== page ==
From the back of the book:
A Common Sense Approach to Web Usability
Five years and more than 100,000 copies after it was first published, it’s hard to imagine anyone working in Web design who hasn’t read Steve Krug’s “instant classic” on Web usability, but people are still discovering it every day. In this second edition, Steve adds three new chapters in the same style as the original: wry and entertaining, yet loaded with insights and practical advice for novice and veteran alike. Don’t be surprised if it completely changes the way you think about Web design.
This is one of those “essential reading” books for those in the web design and development industry. And even though I’ve read a good number of design books, and even though I had heard a lot about this one, I didn’t pick it up until a short time ago, when one of my coworkers lent it to me.
In what could amount to a one-sitting read, Krug covers many points on the topics of usability, accessibility and user experience. While there is a lot of information in the book, it’s not overwhelmingly presented, and is communicated in a very no-nonsense, upfront, clear and concise manner. In fact, it’s probably one of the best written graphic/web design/development books that I’ve read. I was pleasantly surprised by how easy it was to grasp every single thing that Krug presented… and how well he was able to weave personality and humour into the book as well.
The third edition to this book is going to be published early next year, and I would certainly be interested in seeing how it differs from the second edition – the second edition apparently had 2 chapters added and some information removed in order to make it answer more of what people were wondering when it comes to usability. I am wondering if all of this information is kept (even the chapters that talk about the up and coming awesomeness of CSS, back before CSS was widely adopted), and what will be added for the new edition.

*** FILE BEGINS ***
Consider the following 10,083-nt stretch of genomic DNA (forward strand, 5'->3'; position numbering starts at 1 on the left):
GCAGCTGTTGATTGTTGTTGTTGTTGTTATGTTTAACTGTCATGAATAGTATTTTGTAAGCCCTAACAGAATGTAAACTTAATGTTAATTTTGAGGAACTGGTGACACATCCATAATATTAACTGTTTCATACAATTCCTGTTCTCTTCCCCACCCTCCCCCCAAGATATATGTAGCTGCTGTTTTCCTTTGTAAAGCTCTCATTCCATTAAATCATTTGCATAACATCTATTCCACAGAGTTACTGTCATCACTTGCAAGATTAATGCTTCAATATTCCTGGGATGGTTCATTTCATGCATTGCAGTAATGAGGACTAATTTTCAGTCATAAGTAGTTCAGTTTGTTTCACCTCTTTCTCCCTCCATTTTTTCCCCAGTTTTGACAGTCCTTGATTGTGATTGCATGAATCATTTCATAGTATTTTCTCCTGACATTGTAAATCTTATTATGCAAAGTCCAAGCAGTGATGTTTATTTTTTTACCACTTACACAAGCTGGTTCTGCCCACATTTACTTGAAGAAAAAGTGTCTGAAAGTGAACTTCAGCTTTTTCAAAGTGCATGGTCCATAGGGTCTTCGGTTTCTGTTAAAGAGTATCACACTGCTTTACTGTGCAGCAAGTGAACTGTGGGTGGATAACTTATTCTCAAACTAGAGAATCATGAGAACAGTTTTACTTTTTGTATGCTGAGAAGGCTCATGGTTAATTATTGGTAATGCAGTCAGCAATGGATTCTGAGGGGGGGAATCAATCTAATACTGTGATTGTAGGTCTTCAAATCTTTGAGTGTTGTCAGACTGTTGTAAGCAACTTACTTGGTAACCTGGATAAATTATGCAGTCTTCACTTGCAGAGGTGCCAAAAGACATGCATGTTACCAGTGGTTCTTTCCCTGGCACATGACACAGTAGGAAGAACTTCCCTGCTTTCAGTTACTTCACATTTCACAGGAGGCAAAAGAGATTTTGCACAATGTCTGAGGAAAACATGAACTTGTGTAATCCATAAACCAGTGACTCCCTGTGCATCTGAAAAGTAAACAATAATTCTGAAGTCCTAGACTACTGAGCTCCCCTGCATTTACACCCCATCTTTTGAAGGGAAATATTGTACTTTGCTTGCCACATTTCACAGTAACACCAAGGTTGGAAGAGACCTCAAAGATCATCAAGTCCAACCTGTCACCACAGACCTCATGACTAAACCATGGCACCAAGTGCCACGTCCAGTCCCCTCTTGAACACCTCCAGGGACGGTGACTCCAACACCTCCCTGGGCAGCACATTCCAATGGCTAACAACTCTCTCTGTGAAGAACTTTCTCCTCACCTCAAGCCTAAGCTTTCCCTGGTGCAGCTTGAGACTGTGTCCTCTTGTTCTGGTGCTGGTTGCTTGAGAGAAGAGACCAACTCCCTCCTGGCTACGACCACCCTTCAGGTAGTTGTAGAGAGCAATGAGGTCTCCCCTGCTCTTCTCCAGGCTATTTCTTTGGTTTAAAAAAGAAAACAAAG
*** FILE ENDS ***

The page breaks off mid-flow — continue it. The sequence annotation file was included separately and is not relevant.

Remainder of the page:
One thing about this, as with any book about technology used on or for the Internet, was that a lot of the technology itself was a little out of date. Same went with the examples, which were apparently out of date when the second edition was published. Krug made note of that in his introduction, saying that he purposely did this… but it could have been more beneficial to look at how the concepts apply to newer technologies. In fact… now that I think about it, I’d be interested to see what Krug has to say about HTML5 and how/if it affects accessibility and user experience. So apparently I’m definitely going to need to purchase up the 3rd edition.
Usability is something that gets a lot of coverage in the design world, so a lot of these concepts weren’t new to me. But it was a good opportunity to go back to a usability expert and read his thoughts and opinions on some things that have been debated and talked about a lot. This book also provided some good solid takeaways, like how to talk to do some usability testing with only one or two people at a time. Definitely something that I’d like to start implementing.
The Bottom Line
While some of the content is a little dated, and while I wish I had read the newer editions, this was quite informative and I would highly recommend it to people who are working designing websites, software, mobile applications, etc.